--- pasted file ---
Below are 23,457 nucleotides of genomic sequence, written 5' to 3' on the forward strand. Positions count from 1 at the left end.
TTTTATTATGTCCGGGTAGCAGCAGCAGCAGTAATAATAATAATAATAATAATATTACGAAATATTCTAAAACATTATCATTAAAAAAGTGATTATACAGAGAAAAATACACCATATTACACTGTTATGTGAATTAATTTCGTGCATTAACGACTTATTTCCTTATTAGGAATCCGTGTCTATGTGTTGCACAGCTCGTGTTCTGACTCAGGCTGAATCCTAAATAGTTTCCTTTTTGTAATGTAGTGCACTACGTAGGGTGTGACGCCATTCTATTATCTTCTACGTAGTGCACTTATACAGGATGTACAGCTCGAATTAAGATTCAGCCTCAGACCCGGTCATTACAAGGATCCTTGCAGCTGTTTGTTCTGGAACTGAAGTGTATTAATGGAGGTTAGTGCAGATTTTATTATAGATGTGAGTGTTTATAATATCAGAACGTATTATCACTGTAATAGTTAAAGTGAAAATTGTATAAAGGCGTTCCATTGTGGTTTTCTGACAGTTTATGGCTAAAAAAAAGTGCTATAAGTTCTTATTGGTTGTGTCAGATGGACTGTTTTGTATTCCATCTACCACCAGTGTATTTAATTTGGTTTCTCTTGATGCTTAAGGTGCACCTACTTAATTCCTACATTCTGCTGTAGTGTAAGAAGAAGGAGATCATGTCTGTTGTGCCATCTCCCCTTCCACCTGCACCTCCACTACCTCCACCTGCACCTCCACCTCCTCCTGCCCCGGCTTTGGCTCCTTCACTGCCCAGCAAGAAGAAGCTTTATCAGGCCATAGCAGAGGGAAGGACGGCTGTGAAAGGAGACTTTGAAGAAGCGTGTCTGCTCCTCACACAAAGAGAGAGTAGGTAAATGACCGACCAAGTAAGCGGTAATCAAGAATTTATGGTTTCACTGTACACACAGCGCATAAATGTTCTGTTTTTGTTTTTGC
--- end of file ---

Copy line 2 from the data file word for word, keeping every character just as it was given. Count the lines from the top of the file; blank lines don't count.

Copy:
TTTTATTATGTCCGGGTAGCAGCAGCAGCAGTAATAATAATAATAATAATAATATTACGAAATATTCTAAAACATTATCATTAAAAAAGTGATTATACAGAGAAAAATACACCATATTACACTGTTATGTGAATTAATTTCGTGCATTAACGACTTATTTCCTTATTAGGAATCCGTGTCTATGTGTTGCACAGCTCGTGTTCTGACTCAGGCTGAATCCTAAATAGTTTCCTTTTTGTAATGTAGTGCACTACGTAGGGTGTGACGCCATTCTATTATCTTCTACGTAGTGCACTTATACAGGATGTACAGCTCGAATTAAGATTCAGCCTCAGACCCGGTCATTACAAGGATCCTTGCAGCTGTTTGTTCTGGAACTGAAGTGTATTAATGGAGGTTAGTGCAGATTTTATTATAGATGTGAGTGTTTATAATATCAGAACGTATTATCACTGTAATAGTTAAAGTGAAAATTGTATAAAGGCGTTCCATTGTGGTTTTCTGACAGTTTATGGCTAAAAAAAAGTGCTATAAGTTCTTATTGGTTGTGTCAGATGGACTGTTTTGTATTCCATCTACCACCAGTGTATTTAATTTGGTTTCTCTTGATGCTTAAGGTGCACCTACTTAATTCCTACATTCTGCTGTAGTGTAAGAAGAAGGAGATCATGTCTGTTGTGCCATCTCCCCTTCCACCTGCACCTCCACTACCTCCACCTGCACCTCCACCTCCTCCTGCCCCGGCTTTGGCTCCTTCACTGCCCAGCAAGAAGAAGCTTTATCAGGCCATAGCAGAGGGAAGGACGGCTGTGAAAGGAGACTTTGAAGAAGCGTGTCTGCTCCTCACACAAAGAGAGAGTAGGTAAATGACCGACCAAGTAAGCGGTAATCAAGAATTTATGGTTTCACTGTACACACAGCGCATAAATGTTCTGTTTTTGTTTTTGC